Critically, this new information metaphor has been adopted and championed by nearly every branch of scientific study. Scientists now use information theory to describe practically all the domains of reality studied by science. Examples include quantum theory, fundamental to all physics[2], described using quantum information and quantum information processing (15). Genetic information is a central concept in biology. A central nervous system that processes information is essential to neural-based behaviour. Finally, we understand information processing as central to culture, such as learning to make tools and use language. Culture is now widely understood to be emerging into its own 'Information Age' where computation extends our cultures’ innate informational abilities (14).

In short, information is now a vital component of all scientific understanding, and some physicists take information to be even more fundamental than traditional physical entities such as mass or energy (12).  This information revolution allows an interpretation of scientific understanding where agents having expectations and agendas inhabit all of reality. From fundamental physical particles to humans, all entities may be dynamic information processing systems, and thus, we may view the world as inhabited by human-like agents.

This view exonerates natural selection; agents of the kind it has placed in our intuitions do exist and may be observed and studied in detail through the lens of information theory. Our belief in unseen agents running the universe may be justified after all; an intuitive belief in unseen agents bestows fitness as it is a profound insight allowing us to better understand our world.

To say that agents inhabit the universe is not to say that all these agents closely resemble humans. While we share some information processing abilities with other existing entities, humans and their collaborative cultures are the most potent information processors. Our predilection for seeing human-like agents operating in nature often includes even super-human agents, but this leap of imagination appears to have no scientific basis. Although nature has evolved fantastically complex information processing abilities, it appears that its crowning achievement in this respect is with humans.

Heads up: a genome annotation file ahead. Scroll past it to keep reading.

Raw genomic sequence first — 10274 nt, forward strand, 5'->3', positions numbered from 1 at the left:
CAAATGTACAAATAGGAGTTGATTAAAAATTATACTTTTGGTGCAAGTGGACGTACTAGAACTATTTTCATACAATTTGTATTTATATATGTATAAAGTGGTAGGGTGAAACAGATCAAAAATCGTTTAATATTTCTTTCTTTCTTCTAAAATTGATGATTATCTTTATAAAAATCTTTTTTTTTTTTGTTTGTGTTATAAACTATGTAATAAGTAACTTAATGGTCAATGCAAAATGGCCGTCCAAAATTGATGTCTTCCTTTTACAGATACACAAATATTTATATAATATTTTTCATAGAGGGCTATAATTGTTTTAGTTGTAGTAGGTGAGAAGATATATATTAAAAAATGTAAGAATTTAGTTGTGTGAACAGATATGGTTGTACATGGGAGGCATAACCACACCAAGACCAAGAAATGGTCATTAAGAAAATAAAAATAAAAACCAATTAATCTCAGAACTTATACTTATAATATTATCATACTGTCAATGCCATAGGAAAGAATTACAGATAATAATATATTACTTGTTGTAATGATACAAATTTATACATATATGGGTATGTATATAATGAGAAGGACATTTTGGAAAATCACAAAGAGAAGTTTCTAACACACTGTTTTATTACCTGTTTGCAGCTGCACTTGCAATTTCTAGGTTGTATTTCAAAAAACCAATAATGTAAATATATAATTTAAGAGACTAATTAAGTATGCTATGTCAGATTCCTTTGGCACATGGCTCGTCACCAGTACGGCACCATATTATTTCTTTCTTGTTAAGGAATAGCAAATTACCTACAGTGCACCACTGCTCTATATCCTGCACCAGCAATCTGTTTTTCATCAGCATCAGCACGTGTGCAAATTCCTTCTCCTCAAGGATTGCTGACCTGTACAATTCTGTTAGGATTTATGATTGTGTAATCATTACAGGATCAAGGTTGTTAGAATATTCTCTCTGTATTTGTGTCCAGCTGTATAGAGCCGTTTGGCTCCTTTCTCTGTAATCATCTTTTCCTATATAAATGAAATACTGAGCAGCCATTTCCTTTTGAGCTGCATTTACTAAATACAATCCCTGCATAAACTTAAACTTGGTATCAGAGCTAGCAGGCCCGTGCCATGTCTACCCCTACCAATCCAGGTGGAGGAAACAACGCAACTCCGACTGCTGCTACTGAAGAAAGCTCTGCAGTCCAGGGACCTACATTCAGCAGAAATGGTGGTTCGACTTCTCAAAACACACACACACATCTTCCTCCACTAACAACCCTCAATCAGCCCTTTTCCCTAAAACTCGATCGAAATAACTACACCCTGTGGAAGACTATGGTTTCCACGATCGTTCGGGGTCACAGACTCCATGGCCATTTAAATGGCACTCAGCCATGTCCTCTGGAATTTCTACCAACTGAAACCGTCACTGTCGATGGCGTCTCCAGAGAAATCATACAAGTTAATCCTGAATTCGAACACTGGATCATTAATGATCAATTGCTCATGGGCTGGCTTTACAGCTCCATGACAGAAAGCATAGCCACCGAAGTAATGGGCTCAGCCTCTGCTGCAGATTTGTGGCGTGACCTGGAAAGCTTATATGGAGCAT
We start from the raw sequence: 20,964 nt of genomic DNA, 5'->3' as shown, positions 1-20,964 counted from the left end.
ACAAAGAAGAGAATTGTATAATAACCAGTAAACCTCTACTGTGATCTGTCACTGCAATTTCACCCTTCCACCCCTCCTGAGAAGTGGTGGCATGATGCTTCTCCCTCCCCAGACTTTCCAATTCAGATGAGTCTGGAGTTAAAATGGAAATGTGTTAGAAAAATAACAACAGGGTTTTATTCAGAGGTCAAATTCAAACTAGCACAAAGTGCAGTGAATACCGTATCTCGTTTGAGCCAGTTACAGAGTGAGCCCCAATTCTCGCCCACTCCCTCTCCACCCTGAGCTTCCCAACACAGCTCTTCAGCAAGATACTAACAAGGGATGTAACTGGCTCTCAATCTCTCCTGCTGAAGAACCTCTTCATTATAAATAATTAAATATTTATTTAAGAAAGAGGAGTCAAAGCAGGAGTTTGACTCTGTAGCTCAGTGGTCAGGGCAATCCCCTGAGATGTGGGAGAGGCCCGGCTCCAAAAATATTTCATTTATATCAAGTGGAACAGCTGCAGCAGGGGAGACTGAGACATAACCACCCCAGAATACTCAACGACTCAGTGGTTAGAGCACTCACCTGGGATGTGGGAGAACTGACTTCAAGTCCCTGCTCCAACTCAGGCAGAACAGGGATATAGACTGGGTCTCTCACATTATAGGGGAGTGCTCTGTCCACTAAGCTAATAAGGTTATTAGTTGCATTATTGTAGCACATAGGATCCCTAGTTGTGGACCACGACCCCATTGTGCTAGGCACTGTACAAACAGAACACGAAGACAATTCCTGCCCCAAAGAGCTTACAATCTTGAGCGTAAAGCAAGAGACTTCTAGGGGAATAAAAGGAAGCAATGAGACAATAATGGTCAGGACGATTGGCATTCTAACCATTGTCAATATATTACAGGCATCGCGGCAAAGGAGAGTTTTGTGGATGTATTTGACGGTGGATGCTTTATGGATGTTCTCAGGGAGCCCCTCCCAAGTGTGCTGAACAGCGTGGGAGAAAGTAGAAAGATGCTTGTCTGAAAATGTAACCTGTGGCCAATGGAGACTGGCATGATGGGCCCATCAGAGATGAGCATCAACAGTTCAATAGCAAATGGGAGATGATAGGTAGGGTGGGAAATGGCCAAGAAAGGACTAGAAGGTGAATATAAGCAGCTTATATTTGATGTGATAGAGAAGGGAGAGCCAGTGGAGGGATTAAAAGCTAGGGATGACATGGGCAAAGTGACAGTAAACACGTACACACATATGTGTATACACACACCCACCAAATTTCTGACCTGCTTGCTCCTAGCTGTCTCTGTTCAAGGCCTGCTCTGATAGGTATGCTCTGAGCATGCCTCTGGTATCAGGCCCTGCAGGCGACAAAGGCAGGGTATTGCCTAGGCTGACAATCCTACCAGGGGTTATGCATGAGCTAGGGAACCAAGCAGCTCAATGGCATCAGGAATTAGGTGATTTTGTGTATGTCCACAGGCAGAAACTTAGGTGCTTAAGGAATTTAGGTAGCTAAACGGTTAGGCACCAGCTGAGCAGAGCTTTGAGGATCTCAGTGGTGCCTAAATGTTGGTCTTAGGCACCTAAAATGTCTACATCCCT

This human-like aspect of natural entities has caused a great deal of confusion for scientists. For example, some leaders in quantum theory’s development thought quantum phenomena must include human-like consciousness (16). However, recent analysis has shown that an ability to receive and be informed by information is the only informational ability shared by human and quantum systems (17). On the one hand, this shared ability may appear trivial, but on the other, as we explore in later chapters, it implies all the necessary sophistication for quantum systems to act as inferential systems.

In this view, science provides an alternative to faith-based religion. The information revolution prepares us to view both nature and God as active agents possessing types of minds and gives us the tools to glimpse this mind of God. By adopting science as the best way to know God, at a stroke, this understanding takes us from a state of great ignorance concerning the specifics of religious agents, such as supernatural Gods, to a state of relative knowledge backed by hard scientific evidence. Thus, the religious enterprise becomes evolutionary; as our scientific knowledge expands, we gain more profound glimpses into the mind of God.

This book focuses on the unifying role of the information revolution in portraying all existence with a common metaphor. However, we explore a slightly different common metaphor than information and instead focus on knowledge. As we discuss, information only exists within an ecosystem of associated concepts and processes, such as probabilistic models and Bayesian inference that we call an inferential system. We suggest the central metaphor of knowledge because knowledge is the output of information processing, and, as we argue, it is the foundation of existence.